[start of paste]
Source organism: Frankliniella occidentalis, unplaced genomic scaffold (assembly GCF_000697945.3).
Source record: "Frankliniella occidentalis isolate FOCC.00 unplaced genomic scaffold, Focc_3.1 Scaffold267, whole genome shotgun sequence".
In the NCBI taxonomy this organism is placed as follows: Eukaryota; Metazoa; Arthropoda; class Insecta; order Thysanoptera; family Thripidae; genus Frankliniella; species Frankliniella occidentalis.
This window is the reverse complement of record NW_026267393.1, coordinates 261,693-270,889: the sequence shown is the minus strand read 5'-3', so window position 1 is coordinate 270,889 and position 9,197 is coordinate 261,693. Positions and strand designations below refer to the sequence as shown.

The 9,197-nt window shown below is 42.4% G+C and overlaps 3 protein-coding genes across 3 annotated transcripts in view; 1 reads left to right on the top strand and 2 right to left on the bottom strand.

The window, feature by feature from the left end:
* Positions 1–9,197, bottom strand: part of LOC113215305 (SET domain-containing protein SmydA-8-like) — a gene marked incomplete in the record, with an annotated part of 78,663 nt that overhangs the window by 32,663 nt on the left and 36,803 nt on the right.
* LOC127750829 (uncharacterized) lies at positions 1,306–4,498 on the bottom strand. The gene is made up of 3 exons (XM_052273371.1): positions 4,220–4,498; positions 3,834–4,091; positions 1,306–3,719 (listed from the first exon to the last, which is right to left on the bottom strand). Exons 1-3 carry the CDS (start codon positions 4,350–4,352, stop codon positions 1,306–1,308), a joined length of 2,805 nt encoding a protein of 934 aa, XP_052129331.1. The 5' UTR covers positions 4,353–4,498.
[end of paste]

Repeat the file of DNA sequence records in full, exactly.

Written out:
Source organism: Frankliniella occidentalis, unplaced genomic scaffold (assembly GCF_000697945.3).
Source record: "Frankliniella occidentalis isolate FOCC.00 unplaced genomic scaffold, Focc_3.1 Scaffold267, whole genome shotgun sequence".
In the NCBI taxonomy this organism is placed as follows: Eukaryota; Metazoa; Arthropoda; class Insecta; order Thysanoptera; family Thripidae; genus Frankliniella; species Frankliniella occidentalis.
This window is the reverse complement of record NW_026267393.1, coordinates 261,693-270,889: the sequence shown is the minus strand read 5'-3', so window position 1 is coordinate 270,889 and position 9,197 is coordinate 261,693. Positions and strand designations below refer to the sequence as shown.

The 9,197-nt window shown below is 42.4% G+C and overlaps 3 protein-coding genes across 3 annotated transcripts in view; 1 reads left to right on the top strand and 2 right to left on the bottom strand.

The window, feature by feature from the left end:
* Positions 1–9,197, bottom strand: part of LOC113215305 (SET domain-containing protein SmydA-8-like) — a gene marked incomplete in the record, with an annotated part of 78,663 nt that overhangs the window by 32,663 nt on the left and 36,803 nt on the right.
* LOC127750829 (uncharacterized) lies at positions 1,306–4,498 on the bottom strand. The gene is made up of 3 exons (XM_052273371.1): positions 4,220–4,498; positions 3,834–4,091; positions 1,306–3,719 (listed from the first exon to the last, which is right to left on the bottom strand). Exons 1-3 carry the CDS (start codon positions 4,350–4,352, stop codon positions 1,306–1,308), a joined length of 2,805 nt encoding a protein of 934 aa, XP_052129331.1. The 5' UTR covers positions 4,353–4,498.